Is it possible for a movie or a play to make you nostalgic for a time that never was? At least, not a time in your life?
Well, that’s exactly what Midtown Production’s version of On Golden Pond did for me. I’m suddenly nostalgic for summers in Maine, and since my own memories of a singular trip to Maine when I was three years old are sketchy at best, I’ll just have to go ahead and allow: On Golden Pond was good enough to make me want to remember something that never existed. At least not for me.
Directed by Jo Ellen Aspinwall and starring some of Charleston’s most notable actors, the tiny cast on the tiny studio stage told a quiet story with a big heart. For those who, like me, have managed to never see the movie starring Henry Fonda and Katherine Hepburn, here’s the basic rundown: Ethel and Norman Thayer (Samille Basler and Nat Jones, respectively) return to their summer house on the banks of Golden Pond in their twilight years. She is 69, and he is turning 80. Norman, especially, is tired. He barely humors his wife’s delight in the loons who nest outside their cabin. He talks constantly of his own death.
But then, through a sudden visit from their daughter, her boyfriend, and soon-to-be stepson, the couple is rejuvenated, revitalized, and they re-discover their love for one another. Watching their transformation is beautiful.
Honestly, there was next to nothing about this production that wasn’t beautiful. The New England cottage living room was cozy and well-designed. You could almost imagine walking up on stage to drink coffee with the cast, stopping to stroll past the numerous family portraits lining the mantle.
The action of the play was quiet – it’s a family drama, really. Nothing more, nothing less. The climax occurred when Ethel and her daughter, Chelsea, had a real debate for the first time in years, and even that was…quiet. Understated. That’s the feel of the whole play.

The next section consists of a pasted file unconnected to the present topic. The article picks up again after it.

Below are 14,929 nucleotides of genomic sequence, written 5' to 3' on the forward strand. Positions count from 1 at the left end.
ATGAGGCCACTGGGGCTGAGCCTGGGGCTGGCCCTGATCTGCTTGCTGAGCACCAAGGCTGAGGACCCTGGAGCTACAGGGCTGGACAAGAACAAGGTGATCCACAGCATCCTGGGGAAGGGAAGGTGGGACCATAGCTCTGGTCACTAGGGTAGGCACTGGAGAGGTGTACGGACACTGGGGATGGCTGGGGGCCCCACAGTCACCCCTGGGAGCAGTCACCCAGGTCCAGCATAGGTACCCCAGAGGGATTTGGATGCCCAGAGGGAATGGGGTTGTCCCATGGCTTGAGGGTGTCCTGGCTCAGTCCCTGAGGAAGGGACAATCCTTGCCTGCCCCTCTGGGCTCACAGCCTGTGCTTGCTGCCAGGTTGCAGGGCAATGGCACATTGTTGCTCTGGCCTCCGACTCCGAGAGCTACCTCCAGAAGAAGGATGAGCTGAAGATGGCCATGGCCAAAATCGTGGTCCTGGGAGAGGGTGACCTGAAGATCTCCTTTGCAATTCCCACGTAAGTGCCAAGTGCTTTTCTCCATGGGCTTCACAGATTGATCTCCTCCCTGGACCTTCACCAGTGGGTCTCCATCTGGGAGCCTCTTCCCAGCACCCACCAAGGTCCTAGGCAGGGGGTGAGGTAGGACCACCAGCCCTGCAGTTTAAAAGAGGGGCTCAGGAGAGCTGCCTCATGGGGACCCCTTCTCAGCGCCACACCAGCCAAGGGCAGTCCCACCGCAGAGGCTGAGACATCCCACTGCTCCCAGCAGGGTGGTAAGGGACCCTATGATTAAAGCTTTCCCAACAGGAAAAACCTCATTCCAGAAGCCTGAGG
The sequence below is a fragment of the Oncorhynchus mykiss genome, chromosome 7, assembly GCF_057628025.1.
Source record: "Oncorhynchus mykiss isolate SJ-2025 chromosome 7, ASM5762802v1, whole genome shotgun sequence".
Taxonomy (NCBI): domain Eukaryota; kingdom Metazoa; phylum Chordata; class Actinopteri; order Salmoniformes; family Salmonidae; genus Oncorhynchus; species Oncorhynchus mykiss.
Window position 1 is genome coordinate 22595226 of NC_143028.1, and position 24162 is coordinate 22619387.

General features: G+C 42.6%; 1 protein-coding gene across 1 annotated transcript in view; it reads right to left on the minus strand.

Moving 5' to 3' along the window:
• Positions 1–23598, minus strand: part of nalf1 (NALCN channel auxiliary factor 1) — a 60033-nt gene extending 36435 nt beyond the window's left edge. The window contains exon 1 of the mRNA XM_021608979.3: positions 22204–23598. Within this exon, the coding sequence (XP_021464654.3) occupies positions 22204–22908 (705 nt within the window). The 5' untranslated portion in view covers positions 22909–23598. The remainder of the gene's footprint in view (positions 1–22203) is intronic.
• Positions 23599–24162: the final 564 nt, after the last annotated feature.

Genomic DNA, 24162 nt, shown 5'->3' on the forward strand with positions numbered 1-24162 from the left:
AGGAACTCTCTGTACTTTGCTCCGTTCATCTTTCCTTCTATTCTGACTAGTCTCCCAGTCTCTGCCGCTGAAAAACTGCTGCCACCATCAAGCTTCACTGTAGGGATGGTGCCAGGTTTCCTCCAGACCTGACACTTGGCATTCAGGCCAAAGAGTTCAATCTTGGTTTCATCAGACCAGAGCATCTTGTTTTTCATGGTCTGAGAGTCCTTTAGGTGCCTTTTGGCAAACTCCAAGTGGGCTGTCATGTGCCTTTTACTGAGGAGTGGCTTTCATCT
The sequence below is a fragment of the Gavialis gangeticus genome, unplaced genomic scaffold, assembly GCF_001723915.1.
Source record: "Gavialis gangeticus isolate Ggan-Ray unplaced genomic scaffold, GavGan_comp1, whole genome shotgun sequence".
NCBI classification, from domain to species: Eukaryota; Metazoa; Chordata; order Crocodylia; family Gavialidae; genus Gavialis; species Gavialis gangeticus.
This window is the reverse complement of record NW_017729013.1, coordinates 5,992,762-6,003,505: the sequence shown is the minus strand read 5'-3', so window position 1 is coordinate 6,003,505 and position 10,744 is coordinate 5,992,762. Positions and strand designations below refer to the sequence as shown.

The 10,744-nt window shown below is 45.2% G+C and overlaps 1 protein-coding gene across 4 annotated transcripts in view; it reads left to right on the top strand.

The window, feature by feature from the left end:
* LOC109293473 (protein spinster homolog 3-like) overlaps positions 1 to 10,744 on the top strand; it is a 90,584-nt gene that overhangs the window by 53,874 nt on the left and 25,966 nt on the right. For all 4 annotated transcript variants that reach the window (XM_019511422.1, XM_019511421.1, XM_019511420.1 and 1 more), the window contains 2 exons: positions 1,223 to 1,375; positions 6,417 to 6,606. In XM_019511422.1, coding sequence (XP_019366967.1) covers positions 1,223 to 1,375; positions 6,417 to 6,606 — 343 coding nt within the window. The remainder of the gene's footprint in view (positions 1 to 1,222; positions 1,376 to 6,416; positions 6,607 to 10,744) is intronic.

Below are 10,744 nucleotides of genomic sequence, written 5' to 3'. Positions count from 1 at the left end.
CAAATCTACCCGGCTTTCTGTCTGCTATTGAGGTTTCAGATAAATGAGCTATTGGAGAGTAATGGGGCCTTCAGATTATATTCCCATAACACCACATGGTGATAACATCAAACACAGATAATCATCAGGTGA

As Norman, Nat Jones was a perfect combination of prickly and snarky, while still maintaining a modicum of charm. He’s the type of man you’d love to have a drink with, even if he’s mocking you the entire time. Because the mocking would make you laugh.
Samille Basler as his wife was sweet, almost naïve at times, but still strong enough to withstand family tempests. As a couple, their chemistry is divine. When she calls him “you old poop,” you can’t help but smile. That’s the kind of couple they are.
The supporting cast is charming, too. Sarah Wallis Craven (Chelsea) is sweet if defiant, and Andrew Macchia as Billy Jr. oozes the exact sort of 13-year-old awkwardness you’d hope for in a 13-year-old, awkward character.
This is a good play with a solid, professional cast. Though it’s quiet, there are moments of delightful, toe-curling discomfort. Imagine a forty-something dentist talking about sex with his girlfriend’s eighty-something father, or the uncomfortable silence of a reunion between an ex-boyfriend and a girlfriend who’s just gotten married. This is where the cast’s chemistry is at its best, and this is where On Golden Pond is truly golden.
These days, with so much wild and crazy media thrust upon us at all times, it’s nice to sit down and be a fly on a wall to a couple’s rejuvination. And to be able to laugh while you do it — well, that’s just a bonus.